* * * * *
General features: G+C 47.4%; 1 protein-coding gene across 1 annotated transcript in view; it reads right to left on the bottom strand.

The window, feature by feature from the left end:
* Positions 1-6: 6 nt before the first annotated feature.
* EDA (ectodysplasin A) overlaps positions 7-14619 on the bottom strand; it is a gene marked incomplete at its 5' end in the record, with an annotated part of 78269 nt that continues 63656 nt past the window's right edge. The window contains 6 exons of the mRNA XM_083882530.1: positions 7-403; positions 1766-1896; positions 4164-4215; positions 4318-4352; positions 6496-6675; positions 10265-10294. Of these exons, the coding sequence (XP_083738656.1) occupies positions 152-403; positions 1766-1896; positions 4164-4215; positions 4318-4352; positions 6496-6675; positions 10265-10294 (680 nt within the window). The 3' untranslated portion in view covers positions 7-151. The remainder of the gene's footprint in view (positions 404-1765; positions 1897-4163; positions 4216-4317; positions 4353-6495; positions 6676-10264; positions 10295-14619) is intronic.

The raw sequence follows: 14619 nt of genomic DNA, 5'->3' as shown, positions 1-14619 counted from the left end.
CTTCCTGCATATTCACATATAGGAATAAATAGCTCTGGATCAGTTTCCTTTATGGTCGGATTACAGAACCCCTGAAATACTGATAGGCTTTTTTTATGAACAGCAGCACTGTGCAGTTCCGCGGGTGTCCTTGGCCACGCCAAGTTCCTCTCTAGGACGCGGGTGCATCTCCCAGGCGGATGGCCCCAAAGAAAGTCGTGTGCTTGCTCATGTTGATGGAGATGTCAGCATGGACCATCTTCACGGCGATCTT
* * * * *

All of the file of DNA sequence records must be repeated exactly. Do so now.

General features: G+C 47.4%; 1 protein-coding gene across 1 annotated transcript in view; it reads right to left on the bottom strand.

The window, feature by feature from the left end:
* Positions 1-6: 6 nt before the first annotated feature.
* EDA (ectodysplasin A) overlaps positions 7-14619 on the bottom strand; it is a gene marked incomplete at its 5' end in the record, with an annotated part of 78269 nt that continues 63656 nt past the window's right edge. The window contains 6 exons of the mRNA XM_083882530.1: positions 7-403; positions 1766-1896; positions 4164-4215; positions 4318-4352; positions 6496-6675; positions 10265-10294. Of these exons, the coding sequence (XP_083738656.1) occupies positions 152-403; positions 1766-1896; positions 4164-4215; positions 4318-4352; positions 6496-6675; positions 10265-10294 (680 nt within the window). The 3' untranslated portion in view covers positions 7-151. The remainder of the gene's footprint in view (positions 404-1765; positions 1897-4163; positions 4216-4317; positions 4353-6495; positions 6676-10264; positions 10295-14619) is intronic.

The raw sequence follows: 14619 nt of genomic DNA, 5'->3' as shown, positions 1-14619 counted from the left end.
CTTCCTGCATATTCACATATAGGAATAAATAGCTCTGGATCAGTTTCCTTTATGGTCGGATTACAGAACCCCTGAAATACTGATAGGCTTTTTTTATGAACAGCAGCACTGTGCAGTTCCGCGGGTGTCCTTGGCCACGCCAAGTTCCTCTCTAGGACGCGGGTGCATCTCCCAGGCGGATGGCCCCAAAGAAAGTCGTGTGCTTGCTCATGTTGATGGAGATGTCAGCATGGACCATCTTCACGGCGATCTT